I didn't know what to do with myself so I spent most of my time in the library doing homework and reading. When I got bored I would head to the rec center to workout for a while. Whenever I took a break to eat I ate big meals and ate very slowly. Although going the whole time shunning myself from any sort of media I feel as though I was very productive in my time away from the media. Also I think I slept better since I normally scroll through Vine or Twitter before I go to bed, and I read some article awhile back that bright lights do not help in making you fall asleep quickly.

    As productive as I felt on my media fast I do not want to do it again. I'm a film major, first of all, and it's probably beneficial for someone with my major to surround themselves with all sorts of media. Reading about cinema is nice but I enjoy sitting back watching it is much better in my opinion. Also I enjoy listening to music to much to want to media fast again. At this point in my life I have gone most of my life with media at my disposal so it is incredibly taboo to deny yourself any kind of media.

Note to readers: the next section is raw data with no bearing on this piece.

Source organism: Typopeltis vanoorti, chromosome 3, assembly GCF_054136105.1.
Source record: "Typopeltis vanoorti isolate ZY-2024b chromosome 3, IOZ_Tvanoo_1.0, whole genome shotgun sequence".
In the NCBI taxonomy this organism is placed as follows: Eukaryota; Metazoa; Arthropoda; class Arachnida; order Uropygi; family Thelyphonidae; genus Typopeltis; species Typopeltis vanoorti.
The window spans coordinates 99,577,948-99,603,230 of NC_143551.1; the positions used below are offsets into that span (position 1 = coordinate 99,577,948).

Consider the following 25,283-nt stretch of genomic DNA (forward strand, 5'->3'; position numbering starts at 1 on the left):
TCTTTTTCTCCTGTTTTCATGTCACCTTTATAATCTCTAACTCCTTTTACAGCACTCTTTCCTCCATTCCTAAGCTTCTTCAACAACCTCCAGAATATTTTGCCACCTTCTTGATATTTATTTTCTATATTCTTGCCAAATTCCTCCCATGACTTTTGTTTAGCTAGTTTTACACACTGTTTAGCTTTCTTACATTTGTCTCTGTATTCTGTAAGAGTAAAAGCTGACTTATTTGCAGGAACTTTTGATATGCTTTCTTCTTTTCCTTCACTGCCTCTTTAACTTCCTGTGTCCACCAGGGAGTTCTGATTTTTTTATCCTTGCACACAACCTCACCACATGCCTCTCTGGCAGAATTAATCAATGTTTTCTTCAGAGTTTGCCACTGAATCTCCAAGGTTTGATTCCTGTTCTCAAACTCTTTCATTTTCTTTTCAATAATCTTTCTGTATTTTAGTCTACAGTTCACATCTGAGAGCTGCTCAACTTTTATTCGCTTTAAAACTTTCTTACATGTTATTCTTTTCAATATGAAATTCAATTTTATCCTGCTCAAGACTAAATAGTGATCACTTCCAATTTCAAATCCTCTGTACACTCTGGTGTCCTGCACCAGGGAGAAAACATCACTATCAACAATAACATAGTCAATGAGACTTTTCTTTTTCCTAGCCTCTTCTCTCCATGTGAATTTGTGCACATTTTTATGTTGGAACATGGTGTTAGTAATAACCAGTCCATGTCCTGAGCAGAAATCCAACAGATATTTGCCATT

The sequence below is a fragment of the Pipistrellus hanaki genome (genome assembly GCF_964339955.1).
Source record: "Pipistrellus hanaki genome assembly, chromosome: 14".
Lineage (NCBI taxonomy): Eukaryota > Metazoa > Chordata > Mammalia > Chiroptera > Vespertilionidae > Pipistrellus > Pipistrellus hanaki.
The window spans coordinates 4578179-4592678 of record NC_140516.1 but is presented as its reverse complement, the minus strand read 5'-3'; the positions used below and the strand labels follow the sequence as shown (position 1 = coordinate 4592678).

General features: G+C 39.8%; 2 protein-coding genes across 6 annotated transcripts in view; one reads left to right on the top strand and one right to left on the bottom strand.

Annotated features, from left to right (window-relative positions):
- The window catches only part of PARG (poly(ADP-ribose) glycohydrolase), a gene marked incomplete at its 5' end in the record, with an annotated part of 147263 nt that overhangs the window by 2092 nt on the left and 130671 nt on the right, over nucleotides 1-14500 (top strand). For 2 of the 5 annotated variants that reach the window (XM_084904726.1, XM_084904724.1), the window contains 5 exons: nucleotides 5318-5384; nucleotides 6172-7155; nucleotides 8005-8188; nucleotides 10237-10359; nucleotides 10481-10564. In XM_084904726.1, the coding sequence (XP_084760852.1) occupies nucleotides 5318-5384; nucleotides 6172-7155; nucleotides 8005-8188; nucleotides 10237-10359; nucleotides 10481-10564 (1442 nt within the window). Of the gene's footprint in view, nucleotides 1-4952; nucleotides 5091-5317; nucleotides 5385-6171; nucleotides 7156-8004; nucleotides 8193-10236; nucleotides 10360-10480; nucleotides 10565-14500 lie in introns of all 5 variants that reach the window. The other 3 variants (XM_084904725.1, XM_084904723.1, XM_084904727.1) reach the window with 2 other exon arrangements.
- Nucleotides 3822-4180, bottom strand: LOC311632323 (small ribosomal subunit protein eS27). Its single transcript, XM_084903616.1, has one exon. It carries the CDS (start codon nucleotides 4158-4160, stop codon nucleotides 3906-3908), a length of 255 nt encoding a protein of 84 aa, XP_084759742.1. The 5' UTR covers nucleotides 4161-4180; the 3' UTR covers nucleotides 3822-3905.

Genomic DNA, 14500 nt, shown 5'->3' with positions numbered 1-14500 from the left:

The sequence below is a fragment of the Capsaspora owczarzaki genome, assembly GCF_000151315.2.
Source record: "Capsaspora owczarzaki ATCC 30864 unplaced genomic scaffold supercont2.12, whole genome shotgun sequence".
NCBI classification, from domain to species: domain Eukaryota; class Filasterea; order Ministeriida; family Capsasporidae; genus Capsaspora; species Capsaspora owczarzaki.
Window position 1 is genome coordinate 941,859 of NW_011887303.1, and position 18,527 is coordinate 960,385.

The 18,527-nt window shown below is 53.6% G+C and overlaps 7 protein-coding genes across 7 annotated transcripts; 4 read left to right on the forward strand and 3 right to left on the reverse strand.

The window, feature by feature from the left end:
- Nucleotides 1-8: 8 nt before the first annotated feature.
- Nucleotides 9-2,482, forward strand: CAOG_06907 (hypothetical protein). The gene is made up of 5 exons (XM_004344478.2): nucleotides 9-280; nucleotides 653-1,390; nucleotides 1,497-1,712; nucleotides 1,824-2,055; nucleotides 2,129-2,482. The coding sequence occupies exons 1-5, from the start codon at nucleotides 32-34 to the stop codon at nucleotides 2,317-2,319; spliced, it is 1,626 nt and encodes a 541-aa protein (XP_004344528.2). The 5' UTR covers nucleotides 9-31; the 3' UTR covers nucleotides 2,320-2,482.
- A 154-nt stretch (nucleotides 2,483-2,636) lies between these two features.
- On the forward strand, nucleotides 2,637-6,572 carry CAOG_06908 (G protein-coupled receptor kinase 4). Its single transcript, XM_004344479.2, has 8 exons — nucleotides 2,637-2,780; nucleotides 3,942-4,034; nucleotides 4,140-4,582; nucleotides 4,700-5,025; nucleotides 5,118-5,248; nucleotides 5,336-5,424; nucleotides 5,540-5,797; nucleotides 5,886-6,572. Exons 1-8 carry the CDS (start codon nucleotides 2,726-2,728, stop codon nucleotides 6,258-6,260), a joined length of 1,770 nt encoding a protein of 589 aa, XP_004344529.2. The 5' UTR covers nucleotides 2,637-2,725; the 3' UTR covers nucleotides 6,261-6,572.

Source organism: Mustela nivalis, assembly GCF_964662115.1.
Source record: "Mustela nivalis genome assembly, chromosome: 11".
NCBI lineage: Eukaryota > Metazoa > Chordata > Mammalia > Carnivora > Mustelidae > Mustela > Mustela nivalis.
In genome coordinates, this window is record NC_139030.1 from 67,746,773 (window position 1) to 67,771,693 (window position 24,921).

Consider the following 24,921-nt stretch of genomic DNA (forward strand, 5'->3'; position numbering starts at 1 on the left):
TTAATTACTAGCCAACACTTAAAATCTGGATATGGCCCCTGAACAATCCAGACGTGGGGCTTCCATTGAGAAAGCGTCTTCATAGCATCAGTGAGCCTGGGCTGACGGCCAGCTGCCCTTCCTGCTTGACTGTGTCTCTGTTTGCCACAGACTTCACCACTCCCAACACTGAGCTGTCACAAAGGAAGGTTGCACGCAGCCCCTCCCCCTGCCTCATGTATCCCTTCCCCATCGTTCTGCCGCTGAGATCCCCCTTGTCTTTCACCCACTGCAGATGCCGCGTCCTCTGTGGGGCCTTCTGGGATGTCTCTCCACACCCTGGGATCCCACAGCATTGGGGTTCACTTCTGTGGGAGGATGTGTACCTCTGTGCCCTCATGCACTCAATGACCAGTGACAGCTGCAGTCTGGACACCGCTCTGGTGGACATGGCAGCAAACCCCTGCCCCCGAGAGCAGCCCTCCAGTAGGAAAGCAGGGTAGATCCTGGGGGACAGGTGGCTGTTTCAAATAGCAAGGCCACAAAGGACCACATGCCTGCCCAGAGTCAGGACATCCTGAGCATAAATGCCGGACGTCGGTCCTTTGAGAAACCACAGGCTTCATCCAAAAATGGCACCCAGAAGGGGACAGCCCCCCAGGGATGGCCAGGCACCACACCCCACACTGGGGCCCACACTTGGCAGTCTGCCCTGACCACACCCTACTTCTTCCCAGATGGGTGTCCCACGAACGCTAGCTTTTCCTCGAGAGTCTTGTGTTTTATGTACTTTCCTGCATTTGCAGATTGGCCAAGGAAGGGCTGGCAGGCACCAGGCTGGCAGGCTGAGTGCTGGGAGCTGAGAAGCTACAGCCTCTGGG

Monday, January 19, 2015

1st Response Transcribed

The visuals could be characterized as erratic if it wasn't for the background music. The graphic displays were in synchronization with the music. For every string that was struck or drum that was hit there was something on the screen that represented the sounds being made. If the tempo sped up the visuals sped up and if it slowed down the visuals slowed down.